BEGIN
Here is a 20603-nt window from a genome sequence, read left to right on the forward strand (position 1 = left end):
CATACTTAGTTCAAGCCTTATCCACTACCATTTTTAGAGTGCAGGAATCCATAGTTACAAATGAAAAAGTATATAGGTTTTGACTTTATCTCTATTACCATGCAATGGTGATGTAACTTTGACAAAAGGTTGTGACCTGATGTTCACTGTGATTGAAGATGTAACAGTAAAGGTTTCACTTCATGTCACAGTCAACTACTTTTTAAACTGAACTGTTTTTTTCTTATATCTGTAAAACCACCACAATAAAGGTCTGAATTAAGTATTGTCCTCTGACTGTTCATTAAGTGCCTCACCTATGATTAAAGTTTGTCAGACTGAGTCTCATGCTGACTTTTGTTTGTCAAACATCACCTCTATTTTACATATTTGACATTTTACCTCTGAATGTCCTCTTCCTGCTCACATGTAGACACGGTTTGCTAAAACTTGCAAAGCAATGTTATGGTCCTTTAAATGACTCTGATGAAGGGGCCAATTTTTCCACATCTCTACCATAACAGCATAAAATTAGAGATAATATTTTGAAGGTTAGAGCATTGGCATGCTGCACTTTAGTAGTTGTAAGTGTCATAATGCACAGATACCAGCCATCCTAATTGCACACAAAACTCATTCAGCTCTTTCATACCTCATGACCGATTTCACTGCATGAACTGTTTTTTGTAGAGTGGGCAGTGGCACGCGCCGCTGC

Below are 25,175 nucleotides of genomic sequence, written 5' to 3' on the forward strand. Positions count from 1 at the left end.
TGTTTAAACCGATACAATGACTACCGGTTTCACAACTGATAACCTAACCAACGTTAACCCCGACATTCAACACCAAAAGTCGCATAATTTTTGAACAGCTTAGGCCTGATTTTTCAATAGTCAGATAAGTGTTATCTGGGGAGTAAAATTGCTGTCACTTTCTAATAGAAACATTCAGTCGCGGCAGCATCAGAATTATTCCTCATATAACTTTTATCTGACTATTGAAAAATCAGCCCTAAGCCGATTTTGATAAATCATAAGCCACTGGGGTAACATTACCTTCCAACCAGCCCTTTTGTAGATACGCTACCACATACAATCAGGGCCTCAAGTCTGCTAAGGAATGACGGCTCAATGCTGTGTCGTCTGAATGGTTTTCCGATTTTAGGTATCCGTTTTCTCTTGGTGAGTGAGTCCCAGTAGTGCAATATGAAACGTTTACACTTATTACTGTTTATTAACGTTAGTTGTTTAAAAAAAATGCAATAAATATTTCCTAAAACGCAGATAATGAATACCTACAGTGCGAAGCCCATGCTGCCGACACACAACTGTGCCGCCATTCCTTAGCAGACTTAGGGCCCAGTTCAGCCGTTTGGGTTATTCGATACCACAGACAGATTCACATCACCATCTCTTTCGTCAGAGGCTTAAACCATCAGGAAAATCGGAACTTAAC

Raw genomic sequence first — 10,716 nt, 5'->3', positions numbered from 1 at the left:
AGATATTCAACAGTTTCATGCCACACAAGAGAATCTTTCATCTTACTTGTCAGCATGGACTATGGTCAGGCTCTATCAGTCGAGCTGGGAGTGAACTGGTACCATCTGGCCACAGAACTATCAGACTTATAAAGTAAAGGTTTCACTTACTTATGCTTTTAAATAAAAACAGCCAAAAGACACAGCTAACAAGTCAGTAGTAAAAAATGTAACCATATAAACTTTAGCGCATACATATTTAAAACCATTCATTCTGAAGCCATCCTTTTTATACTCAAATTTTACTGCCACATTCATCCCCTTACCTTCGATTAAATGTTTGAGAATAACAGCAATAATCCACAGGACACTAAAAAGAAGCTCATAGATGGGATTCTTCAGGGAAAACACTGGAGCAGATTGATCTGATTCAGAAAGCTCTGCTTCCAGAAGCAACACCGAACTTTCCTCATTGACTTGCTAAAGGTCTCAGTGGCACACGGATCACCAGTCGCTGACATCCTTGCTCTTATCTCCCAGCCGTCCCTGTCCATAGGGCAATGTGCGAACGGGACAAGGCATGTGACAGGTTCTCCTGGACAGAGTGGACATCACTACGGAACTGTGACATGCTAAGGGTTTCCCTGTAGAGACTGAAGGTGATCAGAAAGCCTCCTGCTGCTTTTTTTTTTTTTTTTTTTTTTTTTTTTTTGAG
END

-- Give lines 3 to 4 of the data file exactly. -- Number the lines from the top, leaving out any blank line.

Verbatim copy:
Below are 25,175 nucleotides of genomic sequence, written 5' to 3' on the forward strand. Positions count from 1 at the left end.
TGTTTAAACCGATACAATGACTACCGGTTTCACAACTGATAACCTAACCAACGTTAACCCCGACATTCAACACCAAAAGTCGCATAATTTTTGAACAGCTTAGGCCTGATTTTTCAATAGTCAGATAAGTGTTATCTGGGGAGTAAAATTGCTGTCACTTTCTAATAGAAACATTCAGTCGCGGCAGCATCAGAATTATTCCTCATATAACTTTTATCTGACTATTGAAAAATCAGCCCTAAGCCGATTTTGATAAATCATAAGCCACTGGGGTAACATTACCTTCCAACCAGCCCTTTTGTAGATACGCTACCACATACAATCAGGGCCTCAAGTCTGCTAAGGAATGACGGCTCAATGCTGTGTCGTCTGAATGGTTTTCCGATTTTAGGTATCCGTTTTCTCTTGGTGAGTGAGTCCCAGTAGTGCAATATGAAACGTTTACACTTATTACTGTTTATTAACGTTAGTTGTTTAAAAAAAATGCAATAAATATTTCCTAAAACGCAGATAATGAATACCTACAGTGCGAAGCCCATGCTGCCGACACACAACTGTGCCGCCATTCCTTAGCAGACTTAGGGCCCAGTTCAGCCGTTTGGGTTATTCGATACCACAGACAGATTCACATCACCATCTCTTTCGTCAGAGGCTTAAACCATCAGGAAAATCGGAACTTAAC